For a second year, I have been privileged to participate in the U.S. Department of Education's Exemplary Schools program as a panelist, screening applications from schools all over the country that feel they have exemplary programs.
This year, the competition is among high schools, and it was a treat to take a close look at 16 of those schools that are doing many of the things that many of Utah's education leaders recognize as progressive.In some instances, the schools are succeeding despite difficult situations - inadequate funding, large numbers of minority students, changing community demographics, a history of conflict within the institution or substandard facilities.
Some of them, on the other hand, already have a leg up toward excellence, being blessed with plenty of resources as well as visionary leadership and the cohesive spirit of community that are hallmarks of the great majority of these schools.
In Utah, we have those who glibly proclaim that "you can't improve education by throwing money at it."
Well, in Presque Isle, Maine, throwing money at the local high school in amounts Utah never will see has produced programs that give students a considerable head start on the world.
At Presque Isle, the average class size is 17. Children with academic problems are in classes of seven or eight - and those in identified special education categories get even more individual attention.
What does a little cash allow Presque Isle to do? How about a special local studies program that includes building a 26-foot boat? Imagine what a student could learn in that process.
How about relationships with nearby colleges and vocational/technical schools - transportation thrown in - allowing a high school student to divide his time profitably and end his public schooling prepared for a job. The school places 24 percent of its graduates in employment. Some of those students go on to higher education, but they have a means to support their advanced schooling.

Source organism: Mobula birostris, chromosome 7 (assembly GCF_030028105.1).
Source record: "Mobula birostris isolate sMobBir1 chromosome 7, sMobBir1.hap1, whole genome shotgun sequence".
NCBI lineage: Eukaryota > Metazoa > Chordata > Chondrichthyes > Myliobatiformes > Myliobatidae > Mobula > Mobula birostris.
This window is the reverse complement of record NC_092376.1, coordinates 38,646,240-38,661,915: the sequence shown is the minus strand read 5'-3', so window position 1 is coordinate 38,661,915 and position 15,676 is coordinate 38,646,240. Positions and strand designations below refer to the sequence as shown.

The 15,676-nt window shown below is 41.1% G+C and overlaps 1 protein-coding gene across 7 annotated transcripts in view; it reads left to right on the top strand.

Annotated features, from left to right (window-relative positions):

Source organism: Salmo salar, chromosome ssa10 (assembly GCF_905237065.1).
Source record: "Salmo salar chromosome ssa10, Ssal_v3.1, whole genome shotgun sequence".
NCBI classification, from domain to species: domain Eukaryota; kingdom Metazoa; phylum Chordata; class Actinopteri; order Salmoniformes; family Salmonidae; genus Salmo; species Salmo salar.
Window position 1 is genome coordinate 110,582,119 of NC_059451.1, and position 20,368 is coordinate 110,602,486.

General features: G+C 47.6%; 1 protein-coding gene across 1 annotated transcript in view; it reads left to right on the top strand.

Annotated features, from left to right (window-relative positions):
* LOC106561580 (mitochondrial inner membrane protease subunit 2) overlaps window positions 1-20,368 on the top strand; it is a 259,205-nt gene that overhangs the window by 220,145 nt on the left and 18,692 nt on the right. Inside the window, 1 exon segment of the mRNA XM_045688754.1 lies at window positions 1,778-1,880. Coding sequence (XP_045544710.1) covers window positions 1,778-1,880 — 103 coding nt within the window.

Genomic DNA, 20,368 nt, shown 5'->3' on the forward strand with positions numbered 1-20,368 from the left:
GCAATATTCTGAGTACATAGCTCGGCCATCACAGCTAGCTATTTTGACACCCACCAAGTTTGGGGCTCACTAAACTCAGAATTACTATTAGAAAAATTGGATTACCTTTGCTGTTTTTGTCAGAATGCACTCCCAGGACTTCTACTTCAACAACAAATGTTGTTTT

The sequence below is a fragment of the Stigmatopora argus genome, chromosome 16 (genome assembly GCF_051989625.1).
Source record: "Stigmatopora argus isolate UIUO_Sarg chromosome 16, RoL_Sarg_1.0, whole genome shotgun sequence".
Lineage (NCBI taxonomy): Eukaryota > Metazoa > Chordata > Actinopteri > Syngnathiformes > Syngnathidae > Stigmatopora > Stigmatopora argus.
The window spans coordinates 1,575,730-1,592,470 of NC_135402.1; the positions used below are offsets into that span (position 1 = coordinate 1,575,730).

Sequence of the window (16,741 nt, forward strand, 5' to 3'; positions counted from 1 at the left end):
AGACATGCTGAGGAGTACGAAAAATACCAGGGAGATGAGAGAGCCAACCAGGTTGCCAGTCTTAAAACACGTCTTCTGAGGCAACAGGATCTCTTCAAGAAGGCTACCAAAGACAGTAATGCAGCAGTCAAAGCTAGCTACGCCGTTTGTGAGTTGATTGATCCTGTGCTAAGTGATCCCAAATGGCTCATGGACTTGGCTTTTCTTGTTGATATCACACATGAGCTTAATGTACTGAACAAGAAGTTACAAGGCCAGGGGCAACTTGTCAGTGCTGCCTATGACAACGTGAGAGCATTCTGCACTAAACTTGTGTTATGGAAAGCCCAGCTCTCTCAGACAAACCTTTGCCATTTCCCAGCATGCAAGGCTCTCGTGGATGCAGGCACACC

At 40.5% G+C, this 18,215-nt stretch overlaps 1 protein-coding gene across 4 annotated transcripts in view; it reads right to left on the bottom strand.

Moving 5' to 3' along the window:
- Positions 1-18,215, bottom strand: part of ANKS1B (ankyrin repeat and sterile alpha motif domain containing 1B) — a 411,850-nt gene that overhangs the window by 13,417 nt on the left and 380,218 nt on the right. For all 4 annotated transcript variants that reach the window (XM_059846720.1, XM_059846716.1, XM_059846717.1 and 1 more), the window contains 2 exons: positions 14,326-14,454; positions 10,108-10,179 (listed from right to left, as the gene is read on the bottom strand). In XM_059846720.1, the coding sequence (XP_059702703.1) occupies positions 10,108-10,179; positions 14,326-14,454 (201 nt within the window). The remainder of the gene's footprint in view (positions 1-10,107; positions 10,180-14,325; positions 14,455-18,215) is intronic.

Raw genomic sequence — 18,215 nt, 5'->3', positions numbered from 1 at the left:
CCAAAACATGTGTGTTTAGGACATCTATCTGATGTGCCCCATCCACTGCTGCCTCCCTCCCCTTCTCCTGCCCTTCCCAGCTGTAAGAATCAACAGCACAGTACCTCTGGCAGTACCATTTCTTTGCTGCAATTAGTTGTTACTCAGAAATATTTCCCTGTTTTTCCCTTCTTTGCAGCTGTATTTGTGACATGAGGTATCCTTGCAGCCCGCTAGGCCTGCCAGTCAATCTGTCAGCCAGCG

And then there's an extended day program, allowing students to go to school early in the day or late in the evening if that fits their personal style or need. Not to mention Saturday classes for those who need some extra tutoring or instruction.
The school also has flexibility in scheduling classes (something Utah could feasibly do without an infusion of money) that allows teams of teachers to take more or less time for a particular subject as needed. That's a big improvement on the lock-step rigid scheduling that typifies most high schools.
Presque Isle appears to have a philosophy that designs a school around its students, rather than expecting its students to conform to a one-program-fits-all concept.
Money, obviously, doesn't have everything to do with its success, but no one could argue that it doesn't help.
Utah isn't likely ever to have the kind of money it would take to duplicate the Presque Isle approach to education, but their philosophy is free.
I'd hate to imply that Utah has nothing of which to be proud. Several of our high schools are in the running for exemplary status and are helping to set the standard for the nation.
The national competition allows a healthy exchange of success stories and ideas for restructuring education in productive new ways. It's a pleasure to be involved.